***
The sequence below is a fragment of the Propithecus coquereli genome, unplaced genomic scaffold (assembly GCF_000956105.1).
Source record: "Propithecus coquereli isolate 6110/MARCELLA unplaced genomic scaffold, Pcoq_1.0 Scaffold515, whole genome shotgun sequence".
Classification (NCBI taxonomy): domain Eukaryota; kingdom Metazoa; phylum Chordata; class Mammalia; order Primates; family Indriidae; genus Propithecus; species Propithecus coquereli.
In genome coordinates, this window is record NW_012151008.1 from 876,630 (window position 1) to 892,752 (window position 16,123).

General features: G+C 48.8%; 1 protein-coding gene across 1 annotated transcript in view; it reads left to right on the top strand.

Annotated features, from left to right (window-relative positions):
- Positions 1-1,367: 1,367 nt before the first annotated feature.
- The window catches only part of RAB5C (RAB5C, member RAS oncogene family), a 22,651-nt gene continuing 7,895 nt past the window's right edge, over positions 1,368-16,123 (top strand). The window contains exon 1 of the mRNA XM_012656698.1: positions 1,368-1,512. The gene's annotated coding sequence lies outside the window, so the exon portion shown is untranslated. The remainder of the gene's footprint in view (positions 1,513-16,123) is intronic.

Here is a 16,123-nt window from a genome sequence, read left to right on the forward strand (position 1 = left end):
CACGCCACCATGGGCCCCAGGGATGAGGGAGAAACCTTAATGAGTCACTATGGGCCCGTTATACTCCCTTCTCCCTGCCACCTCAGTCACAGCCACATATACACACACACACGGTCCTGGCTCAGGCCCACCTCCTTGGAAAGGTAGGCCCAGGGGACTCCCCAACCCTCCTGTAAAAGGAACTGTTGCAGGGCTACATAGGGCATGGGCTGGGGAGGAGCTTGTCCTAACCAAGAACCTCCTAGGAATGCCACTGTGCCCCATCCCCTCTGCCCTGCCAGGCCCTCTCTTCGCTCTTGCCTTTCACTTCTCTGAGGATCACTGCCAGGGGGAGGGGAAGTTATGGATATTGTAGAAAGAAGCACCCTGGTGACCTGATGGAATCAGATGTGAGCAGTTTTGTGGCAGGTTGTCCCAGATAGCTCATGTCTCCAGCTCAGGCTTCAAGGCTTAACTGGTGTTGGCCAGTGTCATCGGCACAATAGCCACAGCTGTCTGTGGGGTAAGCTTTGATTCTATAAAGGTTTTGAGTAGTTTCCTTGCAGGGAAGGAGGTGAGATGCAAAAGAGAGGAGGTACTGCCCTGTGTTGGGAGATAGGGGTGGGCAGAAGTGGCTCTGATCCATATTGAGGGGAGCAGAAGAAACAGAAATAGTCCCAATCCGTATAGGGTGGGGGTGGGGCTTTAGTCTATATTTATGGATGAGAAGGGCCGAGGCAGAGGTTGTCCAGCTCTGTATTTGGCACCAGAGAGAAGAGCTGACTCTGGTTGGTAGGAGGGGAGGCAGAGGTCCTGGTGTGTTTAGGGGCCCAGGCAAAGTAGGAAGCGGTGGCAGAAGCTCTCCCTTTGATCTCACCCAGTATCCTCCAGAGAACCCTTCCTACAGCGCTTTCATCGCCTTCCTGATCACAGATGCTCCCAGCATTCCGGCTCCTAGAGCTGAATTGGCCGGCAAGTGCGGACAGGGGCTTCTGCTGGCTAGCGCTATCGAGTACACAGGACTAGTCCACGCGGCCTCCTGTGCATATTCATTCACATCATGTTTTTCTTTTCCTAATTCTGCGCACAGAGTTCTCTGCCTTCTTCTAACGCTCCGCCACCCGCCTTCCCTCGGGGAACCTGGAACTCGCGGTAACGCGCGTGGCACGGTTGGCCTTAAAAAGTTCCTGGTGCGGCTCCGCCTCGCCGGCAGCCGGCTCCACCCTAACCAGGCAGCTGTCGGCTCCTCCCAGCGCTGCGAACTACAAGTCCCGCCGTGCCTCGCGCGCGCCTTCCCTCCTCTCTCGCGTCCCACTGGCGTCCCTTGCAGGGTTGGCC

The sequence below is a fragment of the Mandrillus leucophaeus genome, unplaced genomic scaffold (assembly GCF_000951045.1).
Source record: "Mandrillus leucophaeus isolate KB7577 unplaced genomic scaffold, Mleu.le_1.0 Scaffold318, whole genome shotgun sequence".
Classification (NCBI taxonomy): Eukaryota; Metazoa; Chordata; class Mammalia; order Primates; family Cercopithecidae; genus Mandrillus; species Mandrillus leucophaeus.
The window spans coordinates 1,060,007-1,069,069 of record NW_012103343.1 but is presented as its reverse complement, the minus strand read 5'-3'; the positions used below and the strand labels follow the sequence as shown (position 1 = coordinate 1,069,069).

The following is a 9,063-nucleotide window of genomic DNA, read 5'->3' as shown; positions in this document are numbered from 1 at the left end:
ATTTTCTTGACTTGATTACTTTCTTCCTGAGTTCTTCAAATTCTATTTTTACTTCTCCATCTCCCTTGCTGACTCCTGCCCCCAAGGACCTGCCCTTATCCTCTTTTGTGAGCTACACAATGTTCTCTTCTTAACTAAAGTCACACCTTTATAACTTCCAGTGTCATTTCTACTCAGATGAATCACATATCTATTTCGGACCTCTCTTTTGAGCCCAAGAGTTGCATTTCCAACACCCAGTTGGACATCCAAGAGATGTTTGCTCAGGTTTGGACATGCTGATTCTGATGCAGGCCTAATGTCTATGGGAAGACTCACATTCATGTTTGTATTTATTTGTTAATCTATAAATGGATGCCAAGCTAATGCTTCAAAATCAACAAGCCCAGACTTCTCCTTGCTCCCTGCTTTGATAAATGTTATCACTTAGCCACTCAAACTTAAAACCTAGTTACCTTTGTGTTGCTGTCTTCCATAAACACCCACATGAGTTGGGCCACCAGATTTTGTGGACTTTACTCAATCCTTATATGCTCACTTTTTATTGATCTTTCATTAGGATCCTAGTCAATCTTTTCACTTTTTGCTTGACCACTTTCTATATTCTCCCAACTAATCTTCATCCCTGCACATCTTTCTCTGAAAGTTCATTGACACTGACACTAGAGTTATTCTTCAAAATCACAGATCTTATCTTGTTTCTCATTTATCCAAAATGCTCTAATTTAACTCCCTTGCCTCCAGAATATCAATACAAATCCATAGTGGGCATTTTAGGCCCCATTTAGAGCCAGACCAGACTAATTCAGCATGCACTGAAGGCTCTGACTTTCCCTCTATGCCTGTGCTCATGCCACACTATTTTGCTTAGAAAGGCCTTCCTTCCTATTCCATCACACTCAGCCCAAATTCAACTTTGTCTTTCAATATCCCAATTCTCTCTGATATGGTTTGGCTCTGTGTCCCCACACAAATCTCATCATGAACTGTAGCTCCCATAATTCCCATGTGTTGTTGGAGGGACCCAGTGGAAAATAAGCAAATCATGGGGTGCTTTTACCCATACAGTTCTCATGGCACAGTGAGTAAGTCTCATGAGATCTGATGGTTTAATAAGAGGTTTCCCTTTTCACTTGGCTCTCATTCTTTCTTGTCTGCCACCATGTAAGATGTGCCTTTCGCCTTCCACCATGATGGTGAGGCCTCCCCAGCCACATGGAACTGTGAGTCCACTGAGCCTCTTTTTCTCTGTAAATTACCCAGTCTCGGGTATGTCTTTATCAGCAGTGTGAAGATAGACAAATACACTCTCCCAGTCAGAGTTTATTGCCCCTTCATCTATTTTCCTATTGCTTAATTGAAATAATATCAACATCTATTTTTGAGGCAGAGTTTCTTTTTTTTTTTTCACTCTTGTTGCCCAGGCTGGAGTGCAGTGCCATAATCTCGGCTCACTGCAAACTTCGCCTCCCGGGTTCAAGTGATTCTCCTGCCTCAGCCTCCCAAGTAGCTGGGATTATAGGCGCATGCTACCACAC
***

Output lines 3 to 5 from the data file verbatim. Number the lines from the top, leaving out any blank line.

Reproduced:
Classification (NCBI taxonomy): domain Eukaryota; kingdom Metazoa; phylum Chordata; class Mammalia; order Primates; family Indriidae; genus Propithecus; species Propithecus coquereli.
In genome coordinates, this window is record NW_012151008.1 from 876,630 (window position 1) to 892,752 (window position 16,123).

General features: G+C 48.8%; 1 protein-coding gene across 1 annotated transcript in view; it reads left to right on the top strand.